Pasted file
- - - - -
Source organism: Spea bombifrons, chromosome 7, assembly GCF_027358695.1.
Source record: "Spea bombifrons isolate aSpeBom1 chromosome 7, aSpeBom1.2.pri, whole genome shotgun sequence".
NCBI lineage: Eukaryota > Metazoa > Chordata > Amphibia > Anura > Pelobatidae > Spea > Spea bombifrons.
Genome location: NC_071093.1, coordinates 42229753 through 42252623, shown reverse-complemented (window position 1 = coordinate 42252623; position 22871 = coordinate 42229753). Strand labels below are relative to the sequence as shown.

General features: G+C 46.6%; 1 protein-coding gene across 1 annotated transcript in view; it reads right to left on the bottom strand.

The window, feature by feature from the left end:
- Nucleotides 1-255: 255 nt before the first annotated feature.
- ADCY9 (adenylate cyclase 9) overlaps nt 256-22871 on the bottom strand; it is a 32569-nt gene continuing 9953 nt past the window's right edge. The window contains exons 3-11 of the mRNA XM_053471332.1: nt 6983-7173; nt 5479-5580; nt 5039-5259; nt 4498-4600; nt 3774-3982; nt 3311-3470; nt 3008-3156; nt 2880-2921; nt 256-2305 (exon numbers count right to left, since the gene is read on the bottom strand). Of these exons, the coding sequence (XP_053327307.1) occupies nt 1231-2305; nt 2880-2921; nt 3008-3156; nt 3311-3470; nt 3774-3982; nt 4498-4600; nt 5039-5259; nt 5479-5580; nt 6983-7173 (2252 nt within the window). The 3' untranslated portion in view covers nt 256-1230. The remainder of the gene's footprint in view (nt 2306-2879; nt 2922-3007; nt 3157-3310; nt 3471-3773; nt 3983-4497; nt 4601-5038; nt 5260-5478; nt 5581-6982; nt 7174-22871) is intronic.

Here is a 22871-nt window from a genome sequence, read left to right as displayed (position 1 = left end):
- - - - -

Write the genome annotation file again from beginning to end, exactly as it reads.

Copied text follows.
Source organism: Spea bombifrons, chromosome 7, assembly GCF_027358695.1.
Source record: "Spea bombifrons isolate aSpeBom1 chromosome 7, aSpeBom1.2.pri, whole genome shotgun sequence".
NCBI lineage: Eukaryota > Metazoa > Chordata > Amphibia > Anura > Pelobatidae > Spea > Spea bombifrons.
Genome location: NC_071093.1, coordinates 42229753 through 42252623, shown reverse-complemented (window position 1 = coordinate 42252623; position 22871 = coordinate 42229753). Strand labels below are relative to the sequence as shown.

General features: G+C 46.6%; 1 protein-coding gene across 1 annotated transcript in view; it reads right to left on the bottom strand.

The window, feature by feature from the left end:
- Nucleotides 1-255: 255 nt before the first annotated feature.
- ADCY9 (adenylate cyclase 9) overlaps nt 256-22871 on the bottom strand; it is a 32569-nt gene continuing 9953 nt past the window's right edge. The window contains exons 3-11 of the mRNA XM_053471332.1: nt 6983-7173; nt 5479-5580; nt 5039-5259; nt 4498-4600; nt 3774-3982; nt 3311-3470; nt 3008-3156; nt 2880-2921; nt 256-2305 (exon numbers count right to left, since the gene is read on the bottom strand). Of these exons, the coding sequence (XP_053327307.1) occupies nt 1231-2305; nt 2880-2921; nt 3008-3156; nt 3311-3470; nt 3774-3982; nt 4498-4600; nt 5039-5259; nt 5479-5580; nt 6983-7173 (2252 nt within the window). The 3' untranslated portion in view covers nt 256-1230. The remainder of the gene's footprint in view (nt 2306-2879; nt 2922-3007; nt 3157-3310; nt 3471-3773; nt 3983-4497; nt 4601-5038; nt 5260-5478; nt 5581-6982; nt 7174-22871) is intronic.

Here is a 22871-nt window from a genome sequence, read left to right as displayed (position 1 = left end):